• iPad 32GB with WiFi: $599.00 | $49.92/mo
  • iPad 64GB with WiFi: $699.00 | $58.25/mo
  • iPad 16GB with WiFi + 3G: $629.00 | $52.42/mo
  • iPad 32GB with WiFi + 3G: $729.00 | $60.75/mo
  • iPad 64GB with WiFi + 3G: $829.00 | $69.08/mo

I bet that mother would be thrilled if her son’s yearly drug costs were that of an iPad.

You’d think Rick Santorum might have more compassion, since he and his wife are parents to a 3-year-old girl with severe developmental disabilities requiring expensive care. Isabella Santorum is also quite lucky that her father, a former U.S. Senator, has a magnificent, comprehensive health care plan courtesy of the U.S. taxpayers. I’d like to see every child afforded the same health care his daughter receives.

And no, I don’t care if my taxes go up to do it. 

(via cognitivedissonance)

(via seriouslyamerica)

Occupy Wall Street Gets Union Backing; Approval Rating Double That Of Congress'


Occupy Wall Street is getting a shot in the arm, as some of America’s largest unions have announced that they’re now supporting the movement. The gain in momentum comes as off-shoots of the original Manhattan group plan marches and protests around the nation.

The group has attracted some mockery, largely for its members’ proclivity for dressing up like zombies. But a new Rasmussen poll finds that the group enjoys a higher approval rating (33 percent) than does Congress (14 percent).

Perhaps sensing a groundswell of opinion, several key Democrats have endorsed the group, including former Sen. Russ Feingold and Rep. John Larson, who called it a sign of a coming “American autumn” — a reference to the Arab Spring protests that have reshaped parts of the Middle East.

I’ve seen this quote from Gandhi used in reference to Occupy Wall Street:

“First they ignore you. Then they laugh at you. Then they fight you. Then you win.”

However, I think this summary of social change from César Chávez, founder of the United Farm Workers of America, is also apropos to the movement:

“Once social change begins, it cannot be reversed. You cannot uneducate the person who has learned to read. You cannot humiliate the person who feels pride. You cannot oppress the people who are not afraid anymore. We have seen the future, and the future is ours.”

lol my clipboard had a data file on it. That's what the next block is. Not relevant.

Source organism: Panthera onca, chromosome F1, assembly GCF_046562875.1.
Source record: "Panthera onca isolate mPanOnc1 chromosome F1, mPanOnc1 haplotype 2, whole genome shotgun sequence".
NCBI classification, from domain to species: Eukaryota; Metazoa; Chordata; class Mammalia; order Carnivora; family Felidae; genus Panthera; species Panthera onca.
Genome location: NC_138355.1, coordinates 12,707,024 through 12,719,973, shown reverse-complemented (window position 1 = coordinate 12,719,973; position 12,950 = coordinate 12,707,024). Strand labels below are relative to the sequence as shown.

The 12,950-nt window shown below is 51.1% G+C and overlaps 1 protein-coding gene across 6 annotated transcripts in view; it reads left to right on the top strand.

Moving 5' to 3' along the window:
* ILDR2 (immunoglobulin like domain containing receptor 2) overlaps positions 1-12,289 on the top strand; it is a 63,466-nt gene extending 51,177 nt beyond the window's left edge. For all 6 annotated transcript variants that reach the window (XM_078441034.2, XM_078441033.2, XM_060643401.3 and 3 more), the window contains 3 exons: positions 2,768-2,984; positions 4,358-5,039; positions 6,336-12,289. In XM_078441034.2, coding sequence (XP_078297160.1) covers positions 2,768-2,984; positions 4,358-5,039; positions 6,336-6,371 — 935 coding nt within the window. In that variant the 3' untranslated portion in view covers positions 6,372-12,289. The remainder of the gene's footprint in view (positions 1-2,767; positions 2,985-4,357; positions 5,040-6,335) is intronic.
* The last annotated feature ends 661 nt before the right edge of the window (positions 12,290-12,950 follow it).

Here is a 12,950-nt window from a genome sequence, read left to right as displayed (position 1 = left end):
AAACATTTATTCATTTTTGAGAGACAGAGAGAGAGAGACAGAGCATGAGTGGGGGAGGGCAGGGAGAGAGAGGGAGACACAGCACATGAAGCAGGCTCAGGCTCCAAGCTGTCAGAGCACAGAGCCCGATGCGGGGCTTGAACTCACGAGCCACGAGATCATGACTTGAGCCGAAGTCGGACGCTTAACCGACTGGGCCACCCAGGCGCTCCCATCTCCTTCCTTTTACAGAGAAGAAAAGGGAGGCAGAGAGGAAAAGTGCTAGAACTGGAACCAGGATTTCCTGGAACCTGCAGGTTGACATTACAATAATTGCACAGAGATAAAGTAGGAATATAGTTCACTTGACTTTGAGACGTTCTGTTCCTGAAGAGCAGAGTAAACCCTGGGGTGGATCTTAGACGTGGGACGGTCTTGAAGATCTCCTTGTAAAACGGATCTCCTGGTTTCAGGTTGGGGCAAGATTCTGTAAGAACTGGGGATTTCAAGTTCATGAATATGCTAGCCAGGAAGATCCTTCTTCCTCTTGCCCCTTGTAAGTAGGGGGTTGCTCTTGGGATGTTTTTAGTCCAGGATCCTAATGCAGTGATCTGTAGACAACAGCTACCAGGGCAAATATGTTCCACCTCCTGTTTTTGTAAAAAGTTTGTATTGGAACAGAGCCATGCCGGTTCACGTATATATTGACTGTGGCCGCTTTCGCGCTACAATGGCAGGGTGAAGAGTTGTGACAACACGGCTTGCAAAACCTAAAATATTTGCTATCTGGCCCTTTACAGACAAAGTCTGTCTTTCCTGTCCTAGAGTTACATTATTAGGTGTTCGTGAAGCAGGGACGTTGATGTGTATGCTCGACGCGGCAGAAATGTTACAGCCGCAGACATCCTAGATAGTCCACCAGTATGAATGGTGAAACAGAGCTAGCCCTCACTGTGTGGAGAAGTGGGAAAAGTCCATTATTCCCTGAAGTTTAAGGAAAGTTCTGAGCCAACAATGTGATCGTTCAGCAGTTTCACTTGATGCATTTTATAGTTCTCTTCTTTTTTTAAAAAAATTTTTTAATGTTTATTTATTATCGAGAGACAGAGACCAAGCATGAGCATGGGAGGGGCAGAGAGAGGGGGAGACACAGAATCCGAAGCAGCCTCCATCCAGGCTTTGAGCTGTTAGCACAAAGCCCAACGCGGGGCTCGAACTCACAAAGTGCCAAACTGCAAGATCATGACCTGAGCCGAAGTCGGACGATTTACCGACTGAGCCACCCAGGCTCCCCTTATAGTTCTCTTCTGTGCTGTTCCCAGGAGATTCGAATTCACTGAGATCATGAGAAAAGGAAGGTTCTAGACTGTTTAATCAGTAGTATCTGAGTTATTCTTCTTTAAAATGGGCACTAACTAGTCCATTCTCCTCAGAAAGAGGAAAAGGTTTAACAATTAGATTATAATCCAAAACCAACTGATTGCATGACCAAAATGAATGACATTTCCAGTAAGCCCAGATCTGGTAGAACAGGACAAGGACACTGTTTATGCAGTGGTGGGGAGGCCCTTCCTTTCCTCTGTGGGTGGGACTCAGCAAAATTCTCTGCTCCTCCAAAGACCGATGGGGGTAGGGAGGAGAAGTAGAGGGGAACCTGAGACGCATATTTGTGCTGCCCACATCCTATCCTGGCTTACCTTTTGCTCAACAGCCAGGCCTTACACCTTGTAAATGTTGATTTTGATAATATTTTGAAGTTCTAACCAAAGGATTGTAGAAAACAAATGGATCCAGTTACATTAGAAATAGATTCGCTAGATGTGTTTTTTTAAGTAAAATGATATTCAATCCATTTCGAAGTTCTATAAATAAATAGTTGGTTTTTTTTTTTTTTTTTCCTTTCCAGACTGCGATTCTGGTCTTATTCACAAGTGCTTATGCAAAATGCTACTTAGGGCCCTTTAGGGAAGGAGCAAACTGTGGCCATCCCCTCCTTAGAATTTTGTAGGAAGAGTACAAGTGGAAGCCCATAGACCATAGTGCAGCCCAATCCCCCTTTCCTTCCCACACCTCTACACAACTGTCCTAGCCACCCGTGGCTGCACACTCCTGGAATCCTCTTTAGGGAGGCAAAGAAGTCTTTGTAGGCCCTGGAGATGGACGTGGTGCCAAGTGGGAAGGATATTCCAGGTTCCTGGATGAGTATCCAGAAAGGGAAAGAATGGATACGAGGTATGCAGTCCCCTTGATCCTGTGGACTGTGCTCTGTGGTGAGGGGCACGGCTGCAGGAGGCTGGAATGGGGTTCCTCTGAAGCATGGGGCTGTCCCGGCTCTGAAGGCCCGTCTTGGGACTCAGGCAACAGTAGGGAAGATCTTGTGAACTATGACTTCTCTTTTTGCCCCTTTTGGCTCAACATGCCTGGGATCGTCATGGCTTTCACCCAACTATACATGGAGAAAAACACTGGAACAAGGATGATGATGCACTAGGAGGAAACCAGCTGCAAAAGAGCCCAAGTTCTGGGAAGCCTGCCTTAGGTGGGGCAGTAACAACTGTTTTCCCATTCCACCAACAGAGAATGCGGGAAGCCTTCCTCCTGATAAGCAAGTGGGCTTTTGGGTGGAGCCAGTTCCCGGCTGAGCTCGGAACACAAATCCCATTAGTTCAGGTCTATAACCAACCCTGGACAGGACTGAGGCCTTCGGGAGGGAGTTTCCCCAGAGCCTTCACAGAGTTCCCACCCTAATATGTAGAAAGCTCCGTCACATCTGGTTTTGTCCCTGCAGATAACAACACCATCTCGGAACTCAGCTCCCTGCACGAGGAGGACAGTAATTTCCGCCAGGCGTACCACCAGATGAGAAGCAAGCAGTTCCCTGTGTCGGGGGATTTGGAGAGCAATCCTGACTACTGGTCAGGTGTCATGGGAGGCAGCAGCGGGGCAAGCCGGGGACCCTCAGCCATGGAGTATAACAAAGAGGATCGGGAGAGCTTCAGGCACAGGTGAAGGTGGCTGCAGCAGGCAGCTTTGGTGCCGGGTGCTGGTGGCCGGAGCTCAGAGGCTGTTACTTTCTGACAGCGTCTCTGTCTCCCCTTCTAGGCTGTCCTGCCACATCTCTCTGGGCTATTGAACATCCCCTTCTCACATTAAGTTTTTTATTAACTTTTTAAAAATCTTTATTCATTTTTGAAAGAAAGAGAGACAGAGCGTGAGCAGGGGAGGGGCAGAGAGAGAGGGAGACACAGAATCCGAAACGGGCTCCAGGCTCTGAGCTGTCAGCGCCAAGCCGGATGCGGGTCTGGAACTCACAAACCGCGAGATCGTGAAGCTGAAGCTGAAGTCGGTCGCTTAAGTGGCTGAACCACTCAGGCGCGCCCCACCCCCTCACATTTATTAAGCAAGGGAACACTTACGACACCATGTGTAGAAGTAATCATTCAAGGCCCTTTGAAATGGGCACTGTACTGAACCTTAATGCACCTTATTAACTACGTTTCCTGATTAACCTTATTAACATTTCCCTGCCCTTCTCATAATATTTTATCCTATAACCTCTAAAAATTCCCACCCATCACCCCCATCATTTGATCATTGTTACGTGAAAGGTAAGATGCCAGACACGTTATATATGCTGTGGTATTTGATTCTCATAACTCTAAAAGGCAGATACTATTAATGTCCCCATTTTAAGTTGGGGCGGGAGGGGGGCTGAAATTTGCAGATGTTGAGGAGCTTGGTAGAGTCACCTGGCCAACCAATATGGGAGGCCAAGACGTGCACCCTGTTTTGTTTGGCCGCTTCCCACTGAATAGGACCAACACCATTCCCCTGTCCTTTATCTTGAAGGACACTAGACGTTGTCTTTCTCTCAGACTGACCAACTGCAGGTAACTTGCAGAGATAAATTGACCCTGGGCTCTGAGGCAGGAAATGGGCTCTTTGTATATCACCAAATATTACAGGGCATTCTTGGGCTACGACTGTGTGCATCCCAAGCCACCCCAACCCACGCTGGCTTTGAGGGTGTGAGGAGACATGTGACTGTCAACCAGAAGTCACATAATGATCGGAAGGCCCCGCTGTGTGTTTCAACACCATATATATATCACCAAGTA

(via abokononist-deactivated20120714)

‘Think of the American economy as a large apartment block,’ says the softly spoken professor. ‘A century ago – even 30 years ago – it was the object of envy. But in the last generation its character has changed. The penthouses at the top keep getting larger and larger. The apartments in the middle are feeling more and more squeezed and the basement has flooded. To round it off, the elevator is no longer working. That broken elevator is what gets people down the most.’
Larry Katz, a Harvard economist, talking about both the increasing gap in economic inequality and the lack of opportunity for upward social mobility in America (via desprovisto)

(Source:, via abokononist-deactivated20120714)

No. Health care and dental care are not ‘human’ rights. You exist. That is it. You don’t get some special treatment because you exist. You work to be able to have that privilege to be healthy and get proper medical care. I will never be okay with paying for medical care for you. Ever. If you get fucked over in this world, no matter how hard you try, that is life. Sorry to say, but that’s what it is. I so strongly believe that if you TRULY want something so badly, you WILL get it. But only through hard work and determination, and to me that includes medical care, education and all the other government programs out there that provide something that isn’t the military.